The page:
European Western Balkans

Good-bye Montenegro!

Aivo Orav; Photo: EU Delegation to Montenegro
Aivo Orav; Photo: EU Delegation to Montenegro

It was at the beginning of 2006 that we started preparations for Montenegrin independence in the Ministry of Foreign Affairs of Estonia. Our goal was to be the first country to recognise Montenegro’s regained independence. However, we knew that Iceland could be the first, as they did not need a prior joint decision by the European Union. Our fall-back option was to be at least the first country to establish diplomatic relations with Montenegro. And this is what happened in the end: Iceland was first to recognise, while Estonia was first to establish diplomatic relations.

Surprisingly, 10 years later I was appointed EU Ambassador to Montenegro. I came straight from my previous posting in North Macedonia. The job there was very demanding – mediating the talks between Gruevski and Zaev. Under Commissioner Hahn’s leadership, the Pržino agreement was signed in July 2015 but it needed to be implemented as well. With my good colleague Jess Baily, US Ambassador in Skopje, we needed to push every single millimetre of its implementation. It all sounds simple but in practice it meant that throughout 2015-2016 the days and nights were one and the same, and the word “weekend” disappeared from my vocabulary.

Once a frontrunner candidate country, North Macedonia saw its EU integration process stuck due to problems with its neighbours and at home. This provided an opportunity for Montenegro to gain the position of a leader in the EU integration process.

Montenegro remains the undisputed leader to this day. It opened its last negotiation chapter with the EU a month ago. Montenegro, together with Albania, is the only Western Balkan countries which have consistently aligned with 100% of EU’s foreign policy positions, including in terms of sanctions. Montenegro recognised Kosovo. Montenegro became a member of NATO.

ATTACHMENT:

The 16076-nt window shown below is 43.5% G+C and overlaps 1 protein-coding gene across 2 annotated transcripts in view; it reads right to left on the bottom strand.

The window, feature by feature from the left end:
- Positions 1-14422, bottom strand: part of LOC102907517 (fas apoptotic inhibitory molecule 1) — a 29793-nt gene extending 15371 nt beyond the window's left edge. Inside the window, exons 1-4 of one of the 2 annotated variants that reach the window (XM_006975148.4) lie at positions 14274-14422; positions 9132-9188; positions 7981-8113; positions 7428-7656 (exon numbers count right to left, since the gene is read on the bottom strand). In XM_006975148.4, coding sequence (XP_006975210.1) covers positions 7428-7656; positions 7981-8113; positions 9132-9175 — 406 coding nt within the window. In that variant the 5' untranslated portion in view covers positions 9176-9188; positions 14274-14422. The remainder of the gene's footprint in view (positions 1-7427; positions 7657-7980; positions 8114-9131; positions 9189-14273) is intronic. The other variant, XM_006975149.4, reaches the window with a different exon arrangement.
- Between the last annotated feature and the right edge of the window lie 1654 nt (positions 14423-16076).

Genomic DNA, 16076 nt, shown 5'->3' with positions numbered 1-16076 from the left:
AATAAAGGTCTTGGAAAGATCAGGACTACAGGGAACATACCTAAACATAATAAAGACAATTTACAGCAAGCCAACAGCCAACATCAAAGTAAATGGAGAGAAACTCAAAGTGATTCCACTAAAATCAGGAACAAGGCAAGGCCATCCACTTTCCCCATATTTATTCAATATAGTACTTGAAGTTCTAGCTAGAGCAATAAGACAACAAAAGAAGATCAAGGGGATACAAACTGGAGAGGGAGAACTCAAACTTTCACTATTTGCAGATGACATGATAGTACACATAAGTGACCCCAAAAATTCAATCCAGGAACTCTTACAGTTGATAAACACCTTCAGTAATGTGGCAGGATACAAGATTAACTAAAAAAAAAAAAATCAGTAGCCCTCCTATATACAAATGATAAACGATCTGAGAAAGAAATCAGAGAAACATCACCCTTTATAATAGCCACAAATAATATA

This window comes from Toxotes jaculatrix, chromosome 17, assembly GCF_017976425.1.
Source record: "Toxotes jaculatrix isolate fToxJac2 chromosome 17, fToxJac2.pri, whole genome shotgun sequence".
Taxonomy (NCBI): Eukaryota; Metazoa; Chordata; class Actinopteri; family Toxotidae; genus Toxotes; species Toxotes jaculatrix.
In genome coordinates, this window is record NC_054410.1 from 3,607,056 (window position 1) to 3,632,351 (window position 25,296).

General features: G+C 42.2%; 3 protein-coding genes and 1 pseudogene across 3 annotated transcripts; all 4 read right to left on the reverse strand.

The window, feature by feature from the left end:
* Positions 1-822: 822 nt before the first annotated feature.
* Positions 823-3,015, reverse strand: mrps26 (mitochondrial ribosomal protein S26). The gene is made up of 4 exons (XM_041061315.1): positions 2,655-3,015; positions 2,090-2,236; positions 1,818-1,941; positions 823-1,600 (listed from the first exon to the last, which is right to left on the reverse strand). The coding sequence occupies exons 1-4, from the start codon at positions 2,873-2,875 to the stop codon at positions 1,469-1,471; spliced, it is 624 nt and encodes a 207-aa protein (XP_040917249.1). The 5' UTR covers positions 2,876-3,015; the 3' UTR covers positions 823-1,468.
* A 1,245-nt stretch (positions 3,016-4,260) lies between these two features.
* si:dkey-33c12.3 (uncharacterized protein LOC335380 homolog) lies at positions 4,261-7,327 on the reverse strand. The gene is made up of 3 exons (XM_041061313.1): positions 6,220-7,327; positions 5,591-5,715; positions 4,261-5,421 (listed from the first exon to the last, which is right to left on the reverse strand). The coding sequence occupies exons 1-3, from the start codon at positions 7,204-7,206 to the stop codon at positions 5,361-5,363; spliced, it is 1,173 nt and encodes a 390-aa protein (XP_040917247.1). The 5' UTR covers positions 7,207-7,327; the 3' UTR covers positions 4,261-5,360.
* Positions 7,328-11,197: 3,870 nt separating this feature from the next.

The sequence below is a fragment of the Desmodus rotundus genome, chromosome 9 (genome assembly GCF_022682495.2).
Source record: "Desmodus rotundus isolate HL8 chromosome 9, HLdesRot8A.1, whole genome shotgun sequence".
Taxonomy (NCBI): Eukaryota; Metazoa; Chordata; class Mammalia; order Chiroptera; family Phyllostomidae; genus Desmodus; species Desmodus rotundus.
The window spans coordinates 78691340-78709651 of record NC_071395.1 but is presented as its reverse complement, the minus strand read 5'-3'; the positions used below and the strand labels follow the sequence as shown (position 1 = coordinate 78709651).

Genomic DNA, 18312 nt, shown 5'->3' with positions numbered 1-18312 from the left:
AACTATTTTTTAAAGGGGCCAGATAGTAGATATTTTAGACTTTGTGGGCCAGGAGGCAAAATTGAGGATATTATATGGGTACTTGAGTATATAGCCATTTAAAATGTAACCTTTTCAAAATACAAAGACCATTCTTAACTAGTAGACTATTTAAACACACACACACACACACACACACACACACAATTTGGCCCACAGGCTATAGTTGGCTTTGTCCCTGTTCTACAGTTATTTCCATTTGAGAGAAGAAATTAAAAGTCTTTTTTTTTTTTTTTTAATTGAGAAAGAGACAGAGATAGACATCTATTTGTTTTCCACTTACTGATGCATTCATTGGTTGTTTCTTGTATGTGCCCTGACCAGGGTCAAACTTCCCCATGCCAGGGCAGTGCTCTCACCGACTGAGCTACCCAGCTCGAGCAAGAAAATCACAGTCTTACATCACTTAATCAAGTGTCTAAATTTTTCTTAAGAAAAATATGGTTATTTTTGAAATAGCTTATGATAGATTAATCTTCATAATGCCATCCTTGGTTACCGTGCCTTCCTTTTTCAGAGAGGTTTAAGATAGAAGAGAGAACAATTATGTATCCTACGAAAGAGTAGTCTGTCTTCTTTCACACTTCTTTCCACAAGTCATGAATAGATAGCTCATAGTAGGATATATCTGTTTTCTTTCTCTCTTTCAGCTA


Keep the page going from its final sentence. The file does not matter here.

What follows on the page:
It was in early 2018 when I was invited to a government session to discuss the EU integration process. While sitting there I started to receive phone messages that the Presidents of Montenegro and Kosovo made a joint declaration on how to solve the problem with the ratification of the border treaty. My colleagues from Brussels were reaching out with questions about when, who, why… The EU Delegation is expected to know things even before they happen. However, this time we did not know anything as it was done directly with great wisdom and without any international facilitation. It was yet another demonstration of the maturity of Montenegrin foreign policy.

Another example of how Montenegro can surprise happened just last month when the Parliament adopted the Law on civil partnership.

There has been a lot of speculation about EU’s appetite to accept new members in its family. I am happy to leave Montenegro at a moment when the Union has proved once more that it delivers what it promises. Just to mention the huge regular financial assistance to Montenegro and specifically the assistance during COVID-19 crisis and for economic recovery in its aftermath. The EU Member States also decided to open the accession negotiations with North Macedonia and Albania. It means that the competition in the region is finally here, as North Macedonia and Albania will start their race towards the EU soon. It should be seen only in a positive way as an additional tool to motivate all the governments in the Western Balkans. Hopefully, there will be fewer excuses for why things cannot be done and more tangible deeds.